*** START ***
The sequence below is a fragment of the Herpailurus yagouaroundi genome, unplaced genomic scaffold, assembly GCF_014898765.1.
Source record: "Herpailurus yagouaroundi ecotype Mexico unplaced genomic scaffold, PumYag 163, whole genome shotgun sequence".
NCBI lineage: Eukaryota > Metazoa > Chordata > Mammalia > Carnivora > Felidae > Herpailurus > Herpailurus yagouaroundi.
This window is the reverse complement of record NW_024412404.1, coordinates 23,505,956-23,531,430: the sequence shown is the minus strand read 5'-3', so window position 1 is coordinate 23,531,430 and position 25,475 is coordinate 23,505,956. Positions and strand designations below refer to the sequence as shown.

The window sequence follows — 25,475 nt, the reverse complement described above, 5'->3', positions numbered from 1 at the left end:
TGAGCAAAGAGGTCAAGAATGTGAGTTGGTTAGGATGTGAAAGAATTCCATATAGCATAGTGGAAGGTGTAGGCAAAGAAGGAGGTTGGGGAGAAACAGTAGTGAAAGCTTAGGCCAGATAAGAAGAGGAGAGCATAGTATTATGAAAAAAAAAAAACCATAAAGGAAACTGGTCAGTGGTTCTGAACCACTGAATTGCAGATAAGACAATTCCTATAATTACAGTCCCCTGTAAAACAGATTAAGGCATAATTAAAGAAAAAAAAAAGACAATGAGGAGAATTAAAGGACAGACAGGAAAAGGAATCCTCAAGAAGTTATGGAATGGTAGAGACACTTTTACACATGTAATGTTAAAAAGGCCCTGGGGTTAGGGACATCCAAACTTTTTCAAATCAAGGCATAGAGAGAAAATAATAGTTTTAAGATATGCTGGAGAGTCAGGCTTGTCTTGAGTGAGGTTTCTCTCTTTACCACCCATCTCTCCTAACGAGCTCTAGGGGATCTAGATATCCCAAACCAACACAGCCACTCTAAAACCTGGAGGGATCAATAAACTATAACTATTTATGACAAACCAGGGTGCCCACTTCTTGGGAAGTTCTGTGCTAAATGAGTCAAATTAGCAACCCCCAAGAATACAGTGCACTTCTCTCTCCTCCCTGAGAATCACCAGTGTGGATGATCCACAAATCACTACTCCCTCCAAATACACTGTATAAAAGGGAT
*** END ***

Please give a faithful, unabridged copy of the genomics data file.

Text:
The sequence below is a fragment of the Herpailurus yagouaroundi genome, unplaced genomic scaffold, assembly GCF_014898765.1.
Source record: "Herpailurus yagouaroundi ecotype Mexico unplaced genomic scaffold, PumYag 163, whole genome shotgun sequence".
NCBI lineage: Eukaryota > Metazoa > Chordata > Mammalia > Carnivora > Felidae > Herpailurus > Herpailurus yagouaroundi.
This window is the reverse complement of record NW_024412404.1, coordinates 23,505,956-23,531,430: the sequence shown is the minus strand read 5'-3', so window position 1 is coordinate 23,531,430 and position 25,475 is coordinate 23,505,956. Positions and strand designations below refer to the sequence as shown.

The window sequence follows — 25,475 nt, the reverse complement described above, 5'->3', positions numbered from 1 at the left end:
TGAGCAAAGAGGTCAAGAATGTGAGTTGGTTAGGATGTGAAAGAATTCCATATAGCATAGTGGAAGGTGTAGGCAAAGAAGGAGGTTGGGGAGAAACAGTAGTGAAAGCTTAGGCCAGATAAGAAGAGGAGAGCATAGTATTATGAAAAAAAAAAAACCATAAAGGAAACTGGTCAGTGGTTCTGAACCACTGAATTGCAGATAAGACAATTCCTATAATTACAGTCCCCTGTAAAACAGATTAAGGCATAATTAAAGAAAAAAAAAAGACAATGAGGAGAATTAAAGGACAGACAGGAAAAGGAATCCTCAAGAAGTTATGGAATGGTAGAGACACTTTTACACATGTAATGTTAAAAAGGCCCTGGGGTTAGGGACATCCAAACTTTTTCAAATCAAGGCATAGAGAGAAAATAATAGTTTTAAGATATGCTGGAGAGTCAGGCTTGTCTTGAGTGAGGTTTCTCTCTTTACCACCCATCTCTCCTAACGAGCTCTAGGGGATCTAGATATCCCAAACCAACACAGCCACTCTAAAACCTGGAGGGATCAATAAACTATAACTATTTATGACAAACCAGGGTGCCCACTTCTTGGGAAGTTCTGTGCTAAATGAGTCAAATTAGCAACCCCCAAGAATACAGTGCACTTCTCTCTCCTCCCTGAGAATCACCAGTGTGGATGATCCACAAATCACTACTCCCTCCAAATACACTGTATAAAAGGGAT